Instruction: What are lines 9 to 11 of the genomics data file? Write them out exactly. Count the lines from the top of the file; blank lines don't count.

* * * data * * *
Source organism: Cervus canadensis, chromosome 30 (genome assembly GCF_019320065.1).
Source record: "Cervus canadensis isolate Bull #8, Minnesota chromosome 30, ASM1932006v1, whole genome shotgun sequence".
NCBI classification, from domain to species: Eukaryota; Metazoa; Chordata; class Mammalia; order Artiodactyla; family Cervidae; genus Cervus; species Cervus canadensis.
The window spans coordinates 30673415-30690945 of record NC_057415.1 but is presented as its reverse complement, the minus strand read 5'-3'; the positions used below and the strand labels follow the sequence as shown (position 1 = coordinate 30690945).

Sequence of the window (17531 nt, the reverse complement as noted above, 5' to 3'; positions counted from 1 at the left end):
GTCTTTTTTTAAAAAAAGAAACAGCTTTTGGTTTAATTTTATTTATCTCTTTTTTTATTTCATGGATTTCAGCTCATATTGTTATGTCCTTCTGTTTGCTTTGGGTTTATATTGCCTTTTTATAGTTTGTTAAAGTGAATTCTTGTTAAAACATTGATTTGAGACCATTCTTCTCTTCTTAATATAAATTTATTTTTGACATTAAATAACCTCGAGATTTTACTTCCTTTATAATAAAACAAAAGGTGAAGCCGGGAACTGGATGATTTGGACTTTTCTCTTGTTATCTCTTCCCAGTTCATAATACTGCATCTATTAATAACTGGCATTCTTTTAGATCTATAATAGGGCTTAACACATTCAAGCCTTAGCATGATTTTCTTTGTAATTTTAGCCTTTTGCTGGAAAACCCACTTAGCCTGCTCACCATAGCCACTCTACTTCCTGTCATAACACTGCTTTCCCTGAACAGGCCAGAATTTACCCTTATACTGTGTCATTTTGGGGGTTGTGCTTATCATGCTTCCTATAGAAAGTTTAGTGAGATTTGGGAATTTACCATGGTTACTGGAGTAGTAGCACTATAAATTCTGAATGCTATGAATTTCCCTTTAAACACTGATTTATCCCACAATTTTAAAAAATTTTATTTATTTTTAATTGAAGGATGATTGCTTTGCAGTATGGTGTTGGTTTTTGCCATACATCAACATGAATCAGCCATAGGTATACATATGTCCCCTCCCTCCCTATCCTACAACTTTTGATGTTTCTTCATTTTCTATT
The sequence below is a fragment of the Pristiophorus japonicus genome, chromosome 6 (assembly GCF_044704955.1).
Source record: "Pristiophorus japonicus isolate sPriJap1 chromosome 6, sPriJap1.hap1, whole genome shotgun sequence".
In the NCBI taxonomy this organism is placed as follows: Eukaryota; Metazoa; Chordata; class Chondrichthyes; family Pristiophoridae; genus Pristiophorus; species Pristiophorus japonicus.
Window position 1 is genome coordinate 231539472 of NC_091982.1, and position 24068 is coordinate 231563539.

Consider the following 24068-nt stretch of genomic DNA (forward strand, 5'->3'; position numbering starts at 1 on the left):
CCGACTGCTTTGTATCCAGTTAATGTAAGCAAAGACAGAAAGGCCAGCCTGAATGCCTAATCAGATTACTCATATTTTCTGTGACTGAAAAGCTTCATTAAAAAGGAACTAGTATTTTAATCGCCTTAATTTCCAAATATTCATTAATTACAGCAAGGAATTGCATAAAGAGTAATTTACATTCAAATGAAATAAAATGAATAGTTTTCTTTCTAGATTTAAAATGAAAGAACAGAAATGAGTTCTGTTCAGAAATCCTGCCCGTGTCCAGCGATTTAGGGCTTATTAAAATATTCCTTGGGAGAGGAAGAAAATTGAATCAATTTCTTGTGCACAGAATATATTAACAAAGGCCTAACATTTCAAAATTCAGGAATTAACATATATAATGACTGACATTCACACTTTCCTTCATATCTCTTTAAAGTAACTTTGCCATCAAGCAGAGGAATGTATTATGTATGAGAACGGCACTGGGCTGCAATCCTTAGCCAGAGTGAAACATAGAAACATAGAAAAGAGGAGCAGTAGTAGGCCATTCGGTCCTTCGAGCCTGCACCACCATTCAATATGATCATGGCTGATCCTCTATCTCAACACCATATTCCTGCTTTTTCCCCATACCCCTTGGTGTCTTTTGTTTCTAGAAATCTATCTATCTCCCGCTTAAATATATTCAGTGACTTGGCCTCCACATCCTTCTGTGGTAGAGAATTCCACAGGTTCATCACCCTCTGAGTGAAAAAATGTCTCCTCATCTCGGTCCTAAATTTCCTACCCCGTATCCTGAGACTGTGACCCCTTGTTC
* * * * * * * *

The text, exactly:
In the NCBI taxonomy this organism is placed as follows: Eukaryota; Metazoa; Chordata; class Chondrichthyes; family Pristiophoridae; genus Pristiophorus; species Pristiophorus japonicus.
Window position 1 is genome coordinate 231539472 of NC_091982.1, and position 24068 is coordinate 231563539.

Consider the following 24068-nt stretch of genomic DNA (forward strand, 5'->3'; position numbering starts at 1 on the left):